Pieter Cleppe

An Ursula von der Leyen presidency would be a huge victory for Angela Merkel

German defence minister Ursula von der Leyen has been put forward by European leaders as the candidate to succeed Jean-Claude Juncker as the President of the EU Commission, a powerful position. If she is approved by the EU Parliament (which is not yet certain) it would be a victory for German Chancellor Angela Merkel, and a bad thing for Europe.

Von der Leyen attended the European School in Brussels, just like Boris Johnson. Like Boris, she’s the child of a European Commission official, but that’s where her similarities with the potential prime minister end. She wants a ‘United States of Europe’, a political union for the Eurozone and a ‘European army’, even if her own track record as defence minister ‘is regarded as a failure among friends and foes alike’. Rupert Scholz, who was defence minister under former German Chancellor Helmut Kohl thinks that the German army’s ‘condition is catastrophic’, something he calls ‘totally irresponsible’.

Are we then witnessing something similar to an episode of the Danish political drama Borgen, where an elder politician is promoted to Brussels against their will? Not really. German Chancellor Merkel values the European Commission job highly. In August 2018, the German daily Handelsblatt reported that Merkel was no longer aiming to secure the ‘top job’ of president of the European Central Bank (ECB) for a German, and would instead push for Germany to obtain the EU Commission Presidency. Already, von der Leyen’s name was being floated.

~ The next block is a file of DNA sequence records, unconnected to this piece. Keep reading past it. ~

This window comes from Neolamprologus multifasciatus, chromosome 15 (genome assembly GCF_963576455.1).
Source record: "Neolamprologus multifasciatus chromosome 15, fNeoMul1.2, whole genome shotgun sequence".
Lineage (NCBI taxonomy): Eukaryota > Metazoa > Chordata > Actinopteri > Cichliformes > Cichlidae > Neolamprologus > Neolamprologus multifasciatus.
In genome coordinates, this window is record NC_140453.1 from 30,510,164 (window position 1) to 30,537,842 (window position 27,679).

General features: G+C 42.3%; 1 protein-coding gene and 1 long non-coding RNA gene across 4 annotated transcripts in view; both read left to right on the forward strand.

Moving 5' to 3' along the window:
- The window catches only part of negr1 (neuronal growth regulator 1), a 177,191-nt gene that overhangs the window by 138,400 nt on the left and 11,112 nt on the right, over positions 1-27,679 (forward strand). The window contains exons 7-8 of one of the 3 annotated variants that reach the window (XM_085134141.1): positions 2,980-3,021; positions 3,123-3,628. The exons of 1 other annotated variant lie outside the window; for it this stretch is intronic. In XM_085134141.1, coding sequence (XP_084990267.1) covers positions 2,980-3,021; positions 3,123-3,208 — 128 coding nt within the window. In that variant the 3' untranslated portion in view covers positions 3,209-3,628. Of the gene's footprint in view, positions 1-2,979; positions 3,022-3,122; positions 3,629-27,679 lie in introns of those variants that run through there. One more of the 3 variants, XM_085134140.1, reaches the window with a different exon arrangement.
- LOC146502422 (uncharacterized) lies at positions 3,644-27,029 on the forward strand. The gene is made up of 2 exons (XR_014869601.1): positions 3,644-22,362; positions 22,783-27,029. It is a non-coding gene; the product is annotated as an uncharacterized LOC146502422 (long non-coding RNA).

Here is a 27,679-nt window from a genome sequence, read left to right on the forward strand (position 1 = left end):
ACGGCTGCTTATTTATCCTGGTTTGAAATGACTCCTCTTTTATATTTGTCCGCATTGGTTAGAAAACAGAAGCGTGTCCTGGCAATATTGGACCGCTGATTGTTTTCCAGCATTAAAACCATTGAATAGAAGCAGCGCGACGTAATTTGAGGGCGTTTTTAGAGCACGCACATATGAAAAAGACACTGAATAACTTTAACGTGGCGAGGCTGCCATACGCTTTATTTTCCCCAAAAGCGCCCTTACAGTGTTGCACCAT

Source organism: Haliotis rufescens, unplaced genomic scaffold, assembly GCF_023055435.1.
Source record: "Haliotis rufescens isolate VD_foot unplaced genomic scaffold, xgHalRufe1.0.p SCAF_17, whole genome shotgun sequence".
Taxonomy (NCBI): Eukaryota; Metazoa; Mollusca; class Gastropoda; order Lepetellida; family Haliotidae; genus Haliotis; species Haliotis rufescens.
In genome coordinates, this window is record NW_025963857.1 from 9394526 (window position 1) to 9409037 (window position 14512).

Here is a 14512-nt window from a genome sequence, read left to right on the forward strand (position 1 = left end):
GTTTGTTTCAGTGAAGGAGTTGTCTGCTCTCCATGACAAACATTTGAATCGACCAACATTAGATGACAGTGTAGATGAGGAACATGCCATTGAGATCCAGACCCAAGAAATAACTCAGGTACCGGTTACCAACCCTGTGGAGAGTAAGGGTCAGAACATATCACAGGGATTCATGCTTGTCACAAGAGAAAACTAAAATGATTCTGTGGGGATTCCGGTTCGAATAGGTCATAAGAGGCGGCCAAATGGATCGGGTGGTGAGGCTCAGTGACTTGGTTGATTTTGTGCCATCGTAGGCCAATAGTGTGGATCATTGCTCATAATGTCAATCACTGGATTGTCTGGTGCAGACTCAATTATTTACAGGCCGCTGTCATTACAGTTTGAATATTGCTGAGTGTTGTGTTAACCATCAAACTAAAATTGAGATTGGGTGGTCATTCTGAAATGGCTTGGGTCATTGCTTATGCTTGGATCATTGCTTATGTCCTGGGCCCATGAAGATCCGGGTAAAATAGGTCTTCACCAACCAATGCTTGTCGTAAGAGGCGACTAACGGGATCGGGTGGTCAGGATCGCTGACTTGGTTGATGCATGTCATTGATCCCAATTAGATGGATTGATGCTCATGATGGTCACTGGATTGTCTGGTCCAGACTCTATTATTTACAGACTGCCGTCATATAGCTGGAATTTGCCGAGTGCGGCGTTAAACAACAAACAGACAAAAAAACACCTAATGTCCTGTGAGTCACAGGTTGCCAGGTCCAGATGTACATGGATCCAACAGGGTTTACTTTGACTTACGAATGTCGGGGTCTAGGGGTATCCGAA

Interestingly, it was not Merkel but French President Macron who first came up on Monday with von der Leyen’s name, when socialist Dutchman Frans Timmermans was opposed by the Eurosceptic governments of Italy and Central and Eastern Europe. This very much looks like a traditional EU negotiation: France and Germany dividing the two top jobs amongst each other, by first putting a candidate forward to be ‘burned’.

Already a subscriber? Log in

Keep reading with a free trial

Subscribe and get your first month of online and app access for free. After that it’s just £1 a week.

There’s no commitment, you can cancel any time.

Or

Unlock more articles

REGISTER

Comments

Don't miss out

Join the conversation with other Spectator readers. Subscribe to leave a comment.

Already a subscriber? Log in